I have no doubt that these scientists will succeed at creating an artificial intelligence in my lifetime. Whether it will be a Skynet or a Multivac is a matter for philosophers, writers, movie makers and government advisors. What fascinates me, and what should fascinate every other teacher is how, in their quest to replicate human intelligence, researchers are pulling it apart piece by piece in order to understand it better.
Because these researchers are concerned with what works, they draw their inspiration from far and wide, and they are not concerned with fluffy theories – they want practical results, and so they discard what doesn’t have any practical use immediately in favor of what does. And they draw from a wide range of fields including neuroscience, philosophy, psychology, mathematics, economics and educational research. After sublimating these down, roboticists are coming up with some beautifully simple insights into human intelligence – specifically how we best process inputs to turn them into useful outputs. These are lessons twenty-first century teachers would do well to keep themselves abreast of because, although we do not see our jobs as analogous to programming robots (at least in the old mechanical sense), we are very much concerned with intelligence, and how to improve it.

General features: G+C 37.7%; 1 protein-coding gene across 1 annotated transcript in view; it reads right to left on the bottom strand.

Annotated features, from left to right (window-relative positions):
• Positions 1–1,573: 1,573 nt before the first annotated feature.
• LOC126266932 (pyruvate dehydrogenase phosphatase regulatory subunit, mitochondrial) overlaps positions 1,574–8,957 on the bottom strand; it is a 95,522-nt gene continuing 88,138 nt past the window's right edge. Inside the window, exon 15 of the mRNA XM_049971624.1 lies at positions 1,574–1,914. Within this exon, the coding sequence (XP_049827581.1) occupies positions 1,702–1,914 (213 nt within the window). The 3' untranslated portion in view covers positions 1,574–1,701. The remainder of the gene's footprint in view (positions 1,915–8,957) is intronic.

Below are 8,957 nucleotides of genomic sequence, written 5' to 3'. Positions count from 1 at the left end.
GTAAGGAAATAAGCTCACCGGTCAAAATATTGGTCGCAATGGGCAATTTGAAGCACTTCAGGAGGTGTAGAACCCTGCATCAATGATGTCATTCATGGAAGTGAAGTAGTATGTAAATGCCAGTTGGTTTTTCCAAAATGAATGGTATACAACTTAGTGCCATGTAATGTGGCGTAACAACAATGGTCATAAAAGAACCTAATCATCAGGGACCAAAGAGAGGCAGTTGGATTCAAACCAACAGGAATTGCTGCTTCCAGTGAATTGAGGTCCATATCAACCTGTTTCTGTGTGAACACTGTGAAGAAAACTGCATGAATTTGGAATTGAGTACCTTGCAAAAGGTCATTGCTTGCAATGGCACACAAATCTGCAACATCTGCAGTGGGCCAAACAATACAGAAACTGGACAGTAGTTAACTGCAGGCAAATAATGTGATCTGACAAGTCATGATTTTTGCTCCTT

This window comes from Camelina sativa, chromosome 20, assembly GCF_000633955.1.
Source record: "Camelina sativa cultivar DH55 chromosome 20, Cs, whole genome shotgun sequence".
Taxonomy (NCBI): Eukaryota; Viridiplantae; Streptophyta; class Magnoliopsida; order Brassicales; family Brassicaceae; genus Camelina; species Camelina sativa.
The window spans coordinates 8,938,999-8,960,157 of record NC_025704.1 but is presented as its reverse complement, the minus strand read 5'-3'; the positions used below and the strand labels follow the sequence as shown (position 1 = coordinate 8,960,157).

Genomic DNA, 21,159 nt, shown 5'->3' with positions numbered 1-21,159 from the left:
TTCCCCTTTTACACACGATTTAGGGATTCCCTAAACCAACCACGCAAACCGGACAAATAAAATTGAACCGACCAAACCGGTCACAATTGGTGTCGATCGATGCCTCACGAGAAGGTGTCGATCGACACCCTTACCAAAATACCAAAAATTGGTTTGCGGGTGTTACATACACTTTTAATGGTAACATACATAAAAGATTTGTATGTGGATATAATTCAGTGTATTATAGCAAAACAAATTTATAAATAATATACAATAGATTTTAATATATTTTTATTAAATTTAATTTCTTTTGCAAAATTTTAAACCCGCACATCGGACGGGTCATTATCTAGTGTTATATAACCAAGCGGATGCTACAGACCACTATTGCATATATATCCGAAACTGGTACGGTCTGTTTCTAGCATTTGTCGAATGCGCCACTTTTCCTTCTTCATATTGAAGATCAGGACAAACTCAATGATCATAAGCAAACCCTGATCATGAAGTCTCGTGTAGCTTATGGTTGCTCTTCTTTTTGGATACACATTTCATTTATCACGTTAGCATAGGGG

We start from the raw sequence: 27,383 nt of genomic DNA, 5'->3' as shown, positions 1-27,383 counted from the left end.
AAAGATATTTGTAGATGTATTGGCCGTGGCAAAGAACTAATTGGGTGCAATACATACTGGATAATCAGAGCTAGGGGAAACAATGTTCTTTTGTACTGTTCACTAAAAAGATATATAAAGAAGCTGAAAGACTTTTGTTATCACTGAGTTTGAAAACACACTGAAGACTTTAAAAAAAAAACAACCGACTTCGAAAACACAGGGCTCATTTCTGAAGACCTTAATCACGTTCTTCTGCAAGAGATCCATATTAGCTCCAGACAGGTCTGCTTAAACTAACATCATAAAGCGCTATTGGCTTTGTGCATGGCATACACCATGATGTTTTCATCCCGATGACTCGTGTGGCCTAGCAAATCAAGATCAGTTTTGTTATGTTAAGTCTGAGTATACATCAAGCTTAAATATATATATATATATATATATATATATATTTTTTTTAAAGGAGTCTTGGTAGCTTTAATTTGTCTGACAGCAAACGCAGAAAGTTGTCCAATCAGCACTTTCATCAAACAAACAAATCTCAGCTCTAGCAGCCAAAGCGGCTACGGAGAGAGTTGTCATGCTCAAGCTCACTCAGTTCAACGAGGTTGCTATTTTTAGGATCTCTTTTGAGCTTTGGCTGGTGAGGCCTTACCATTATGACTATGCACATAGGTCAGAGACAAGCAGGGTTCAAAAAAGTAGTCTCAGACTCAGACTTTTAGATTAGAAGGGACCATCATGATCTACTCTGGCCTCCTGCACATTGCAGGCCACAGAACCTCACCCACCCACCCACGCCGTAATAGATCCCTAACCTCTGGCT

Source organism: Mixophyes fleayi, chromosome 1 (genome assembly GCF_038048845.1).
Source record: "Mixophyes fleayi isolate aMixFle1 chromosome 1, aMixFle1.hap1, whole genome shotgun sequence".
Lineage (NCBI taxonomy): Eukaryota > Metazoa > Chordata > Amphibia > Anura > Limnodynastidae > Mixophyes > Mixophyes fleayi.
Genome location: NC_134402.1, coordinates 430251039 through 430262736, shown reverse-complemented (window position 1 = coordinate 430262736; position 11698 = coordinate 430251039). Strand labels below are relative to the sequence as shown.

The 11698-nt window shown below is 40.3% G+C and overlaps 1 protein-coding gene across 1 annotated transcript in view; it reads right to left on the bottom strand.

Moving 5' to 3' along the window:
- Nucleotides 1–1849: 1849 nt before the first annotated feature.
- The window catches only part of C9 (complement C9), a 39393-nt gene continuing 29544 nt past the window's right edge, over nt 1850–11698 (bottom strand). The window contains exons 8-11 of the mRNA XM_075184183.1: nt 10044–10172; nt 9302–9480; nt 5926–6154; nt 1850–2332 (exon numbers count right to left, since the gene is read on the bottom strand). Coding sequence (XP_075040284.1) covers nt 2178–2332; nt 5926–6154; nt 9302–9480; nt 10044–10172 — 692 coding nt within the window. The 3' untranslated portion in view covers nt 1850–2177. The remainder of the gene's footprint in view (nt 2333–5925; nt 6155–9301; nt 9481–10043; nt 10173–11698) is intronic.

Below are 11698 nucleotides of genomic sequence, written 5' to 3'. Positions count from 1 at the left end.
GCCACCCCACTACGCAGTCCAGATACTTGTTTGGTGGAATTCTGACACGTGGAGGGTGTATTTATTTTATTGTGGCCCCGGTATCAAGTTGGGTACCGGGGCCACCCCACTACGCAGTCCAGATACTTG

What the Quest to Develop AI Can Teach Us About Education
What follows draws on a recent talk I attended by a young South African roboticist named Benjamin Rosman. Benji obtained his Ph.D. at the Institute of Perception, Action and Behaviour (IPAB) in the School of Informatics at the University of Edinburgh. His research interests include artificial intelligence, decision theory and machine learning. Or, as he puts it: